An Experiment To Remove Space Junk With A Net And Harpoon Just Launched From The ISS

Surrey Space Centre/YouTube

NASA has deployed a UK-led satellite from the International Space Station (ISS) that will test out a new method to remove space debris from orbit.

Called RemoveDebris, the $17-million satellite was launched from the station with the help of the CanadaArm robotic arm. It weighs 100 kilograms (220 pounds), making it the largest satellite every deployed from the ISS, and has a net and a harpoon on board. It was launched to the ISS on a Falcon 9 rocket in April.

For the next month or so, ground controllers at the Surrey Space Centre in Guildford will monitor the satellite, and check it is in working order. Then, they will start to conduct experiments.

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“RemoveDEBRIS is demonstrating some extremely exciting active debris removal technologies that could have a major impact to how we manage space debris moving forward,” Conor Brown, External Payloads Manager for Nanoracks, who deployed the satellite, said in a statement.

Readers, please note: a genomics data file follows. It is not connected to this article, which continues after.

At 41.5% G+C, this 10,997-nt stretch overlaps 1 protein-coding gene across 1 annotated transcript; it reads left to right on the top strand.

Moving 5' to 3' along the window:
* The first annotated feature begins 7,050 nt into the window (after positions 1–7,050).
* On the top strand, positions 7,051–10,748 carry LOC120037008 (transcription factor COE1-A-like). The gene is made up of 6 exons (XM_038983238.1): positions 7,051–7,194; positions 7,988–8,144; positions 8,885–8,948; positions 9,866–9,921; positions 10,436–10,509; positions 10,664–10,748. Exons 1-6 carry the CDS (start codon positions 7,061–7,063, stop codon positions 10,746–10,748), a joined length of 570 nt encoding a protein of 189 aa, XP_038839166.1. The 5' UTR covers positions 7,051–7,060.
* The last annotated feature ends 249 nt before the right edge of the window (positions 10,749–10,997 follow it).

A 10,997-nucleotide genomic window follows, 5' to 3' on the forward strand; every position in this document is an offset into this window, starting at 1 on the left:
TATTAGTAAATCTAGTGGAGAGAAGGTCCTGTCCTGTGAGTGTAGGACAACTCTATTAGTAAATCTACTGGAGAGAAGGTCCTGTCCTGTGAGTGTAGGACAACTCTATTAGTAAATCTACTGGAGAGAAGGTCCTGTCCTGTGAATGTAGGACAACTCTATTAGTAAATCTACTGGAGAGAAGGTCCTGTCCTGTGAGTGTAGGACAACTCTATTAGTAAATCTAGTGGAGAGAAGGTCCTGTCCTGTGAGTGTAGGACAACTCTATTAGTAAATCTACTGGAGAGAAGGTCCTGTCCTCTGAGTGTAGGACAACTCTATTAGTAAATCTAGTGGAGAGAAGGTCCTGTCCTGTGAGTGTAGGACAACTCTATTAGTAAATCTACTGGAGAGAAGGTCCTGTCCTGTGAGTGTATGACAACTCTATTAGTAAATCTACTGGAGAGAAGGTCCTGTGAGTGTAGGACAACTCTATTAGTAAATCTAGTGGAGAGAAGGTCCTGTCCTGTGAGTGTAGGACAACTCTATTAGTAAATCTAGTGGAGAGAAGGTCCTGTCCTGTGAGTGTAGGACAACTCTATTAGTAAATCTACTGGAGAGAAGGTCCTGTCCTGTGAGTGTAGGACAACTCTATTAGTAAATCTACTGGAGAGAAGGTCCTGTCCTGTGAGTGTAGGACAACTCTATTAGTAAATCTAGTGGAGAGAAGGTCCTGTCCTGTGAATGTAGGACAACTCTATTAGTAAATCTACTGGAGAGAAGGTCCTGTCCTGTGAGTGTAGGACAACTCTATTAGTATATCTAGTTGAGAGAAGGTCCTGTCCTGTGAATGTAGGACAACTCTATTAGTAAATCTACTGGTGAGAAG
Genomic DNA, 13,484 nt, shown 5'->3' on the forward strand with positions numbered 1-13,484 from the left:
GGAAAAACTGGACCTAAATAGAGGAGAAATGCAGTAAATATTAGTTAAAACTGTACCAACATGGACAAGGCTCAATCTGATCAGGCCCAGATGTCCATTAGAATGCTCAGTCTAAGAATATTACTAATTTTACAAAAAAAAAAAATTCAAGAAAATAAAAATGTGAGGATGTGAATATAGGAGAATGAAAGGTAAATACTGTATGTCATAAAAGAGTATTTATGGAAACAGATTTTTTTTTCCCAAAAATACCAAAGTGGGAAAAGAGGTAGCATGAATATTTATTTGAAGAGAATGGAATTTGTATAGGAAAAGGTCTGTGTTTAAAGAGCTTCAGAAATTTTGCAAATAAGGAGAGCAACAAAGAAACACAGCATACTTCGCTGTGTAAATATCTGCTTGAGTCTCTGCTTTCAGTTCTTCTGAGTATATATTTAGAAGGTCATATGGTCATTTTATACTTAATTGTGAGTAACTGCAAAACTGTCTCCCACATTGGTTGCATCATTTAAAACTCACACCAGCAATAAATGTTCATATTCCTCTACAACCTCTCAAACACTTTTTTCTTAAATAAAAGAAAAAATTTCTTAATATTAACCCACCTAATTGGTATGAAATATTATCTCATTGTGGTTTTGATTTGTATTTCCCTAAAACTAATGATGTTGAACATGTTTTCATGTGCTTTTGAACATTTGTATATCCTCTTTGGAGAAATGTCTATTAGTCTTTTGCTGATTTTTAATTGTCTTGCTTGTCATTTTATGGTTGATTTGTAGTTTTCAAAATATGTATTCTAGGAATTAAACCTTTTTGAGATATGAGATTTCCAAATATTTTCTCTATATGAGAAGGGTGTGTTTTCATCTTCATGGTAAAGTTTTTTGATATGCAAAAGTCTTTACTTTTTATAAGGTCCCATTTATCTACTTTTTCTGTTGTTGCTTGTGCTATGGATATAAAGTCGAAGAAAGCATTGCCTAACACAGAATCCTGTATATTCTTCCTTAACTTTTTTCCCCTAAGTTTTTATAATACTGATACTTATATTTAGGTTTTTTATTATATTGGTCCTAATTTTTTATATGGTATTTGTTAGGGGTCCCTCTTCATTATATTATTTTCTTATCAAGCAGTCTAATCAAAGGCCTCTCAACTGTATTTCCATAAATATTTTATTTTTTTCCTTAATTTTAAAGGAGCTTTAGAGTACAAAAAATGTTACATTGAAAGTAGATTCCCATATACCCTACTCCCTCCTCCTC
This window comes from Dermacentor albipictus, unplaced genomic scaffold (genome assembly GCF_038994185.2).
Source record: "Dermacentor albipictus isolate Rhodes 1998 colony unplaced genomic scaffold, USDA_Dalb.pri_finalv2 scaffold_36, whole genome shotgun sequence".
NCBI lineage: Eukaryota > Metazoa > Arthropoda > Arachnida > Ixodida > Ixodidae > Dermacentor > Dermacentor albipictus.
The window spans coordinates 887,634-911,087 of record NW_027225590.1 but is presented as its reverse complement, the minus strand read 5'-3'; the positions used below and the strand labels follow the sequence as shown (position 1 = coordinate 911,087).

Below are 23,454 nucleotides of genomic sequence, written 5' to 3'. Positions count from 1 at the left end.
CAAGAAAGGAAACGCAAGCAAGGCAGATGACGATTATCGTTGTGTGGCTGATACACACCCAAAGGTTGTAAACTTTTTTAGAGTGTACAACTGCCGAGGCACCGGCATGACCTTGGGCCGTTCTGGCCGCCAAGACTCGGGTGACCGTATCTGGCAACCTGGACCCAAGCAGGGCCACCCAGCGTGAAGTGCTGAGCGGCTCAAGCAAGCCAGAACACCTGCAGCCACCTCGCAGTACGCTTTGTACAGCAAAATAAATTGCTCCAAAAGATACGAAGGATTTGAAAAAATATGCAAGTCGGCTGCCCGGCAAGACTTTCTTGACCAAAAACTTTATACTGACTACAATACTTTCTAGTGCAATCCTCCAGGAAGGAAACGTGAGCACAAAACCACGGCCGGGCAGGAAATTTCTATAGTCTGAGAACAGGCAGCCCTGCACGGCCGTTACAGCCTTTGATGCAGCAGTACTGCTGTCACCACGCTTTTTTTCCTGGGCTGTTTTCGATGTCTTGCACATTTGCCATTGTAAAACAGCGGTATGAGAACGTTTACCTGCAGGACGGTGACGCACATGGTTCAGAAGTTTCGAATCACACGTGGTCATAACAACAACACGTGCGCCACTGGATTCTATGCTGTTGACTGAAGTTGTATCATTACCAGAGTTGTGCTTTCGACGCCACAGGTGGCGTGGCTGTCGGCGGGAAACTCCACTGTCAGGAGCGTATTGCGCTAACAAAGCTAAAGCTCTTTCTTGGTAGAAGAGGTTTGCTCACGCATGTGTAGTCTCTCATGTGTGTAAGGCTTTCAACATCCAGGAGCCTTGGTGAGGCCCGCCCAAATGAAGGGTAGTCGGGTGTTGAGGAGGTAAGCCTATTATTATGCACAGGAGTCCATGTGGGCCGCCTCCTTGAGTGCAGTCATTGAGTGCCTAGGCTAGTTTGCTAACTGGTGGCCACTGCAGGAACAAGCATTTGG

RemoveDebris won’t be trying to snag existing junk, but instead has two small “cubesats” on board that it will eject and track. According to the BBC, it will monitor one of those with laser ranging and camera technology to practice identifying debris. It will also deploy a target on the end of an arm, and attempt to fire a harpoon at it to see if it can attach. For the other cubesat, it will attempt to capture it with a net.

To do this, the cubesat will inflate a balloon, making it a larger target area. Then, the satellite will fire a net at the balloon. Once it hits, weights at the end of the net will wrap around, with motor driven winches tightening the neck.

At the end of the mission RemoveDebris will deploy its own sail, to increase its atmospheric drag. This should bring it back into the atmosphere, where it will burn up, another potential method for removing debris from orbit.

The goal of these tests is to find out if one or both of these methods might be useful for de-orbiting debris. Space junk is a growing problem, with thousands of pieces of defunct or active satellites remaining in orbit.

Some of these can pose a danger to other satellites, but we usually just have to wait for them to be dragged into the atmosphere for them to be removed. Being able to actively remove debris would be a huge benefit. Other ideas have included using lasers to try and push satellites into a lower orbit.

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